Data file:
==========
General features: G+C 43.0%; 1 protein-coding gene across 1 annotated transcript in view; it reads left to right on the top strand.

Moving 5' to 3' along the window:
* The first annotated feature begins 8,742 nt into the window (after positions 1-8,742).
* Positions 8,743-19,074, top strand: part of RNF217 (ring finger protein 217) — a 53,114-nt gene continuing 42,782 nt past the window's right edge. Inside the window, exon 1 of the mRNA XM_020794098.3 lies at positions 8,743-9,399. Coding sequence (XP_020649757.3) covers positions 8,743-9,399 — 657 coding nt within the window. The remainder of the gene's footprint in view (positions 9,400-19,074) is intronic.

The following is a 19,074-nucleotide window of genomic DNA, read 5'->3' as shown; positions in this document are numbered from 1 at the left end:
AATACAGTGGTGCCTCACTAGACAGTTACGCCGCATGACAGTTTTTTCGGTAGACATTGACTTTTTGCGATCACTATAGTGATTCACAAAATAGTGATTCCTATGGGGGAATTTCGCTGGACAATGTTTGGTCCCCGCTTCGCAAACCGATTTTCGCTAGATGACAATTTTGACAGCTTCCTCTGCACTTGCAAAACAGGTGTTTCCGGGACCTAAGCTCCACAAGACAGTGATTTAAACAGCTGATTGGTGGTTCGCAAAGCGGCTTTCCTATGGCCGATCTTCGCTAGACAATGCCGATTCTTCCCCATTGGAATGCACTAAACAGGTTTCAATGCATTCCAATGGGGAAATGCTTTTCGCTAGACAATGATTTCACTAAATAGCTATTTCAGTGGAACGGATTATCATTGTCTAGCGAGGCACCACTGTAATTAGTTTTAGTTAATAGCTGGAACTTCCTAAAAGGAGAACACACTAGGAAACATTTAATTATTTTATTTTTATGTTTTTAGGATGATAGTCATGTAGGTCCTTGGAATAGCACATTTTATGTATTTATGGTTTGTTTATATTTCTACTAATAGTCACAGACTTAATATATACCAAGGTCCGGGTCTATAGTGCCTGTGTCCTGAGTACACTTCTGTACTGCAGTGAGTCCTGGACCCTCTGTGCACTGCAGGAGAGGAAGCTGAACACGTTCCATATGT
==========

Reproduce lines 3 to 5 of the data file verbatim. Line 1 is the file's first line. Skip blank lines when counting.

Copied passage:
* The first annotated feature begins 8,742 nt into the window (after positions 1-8,742).
* Positions 8,743-19,074, top strand: part of RNF217 (ring finger protein 217) — a 53,114-nt gene continuing 42,782 nt past the window's right edge. Inside the window, exon 1 of the mRNA XM_020794098.3 lies at positions 8,743-9,399. Coding sequence (XP_020649757.3) covers positions 8,743-9,399 — 657 coding nt within the window. The remainder of the gene's footprint in view (positions 9,400-19,074) is intronic.

The following is a 19,074-nucleotide window of genomic DNA, read 5'->3' as shown; positions in this document are numbered from 1 at the left end: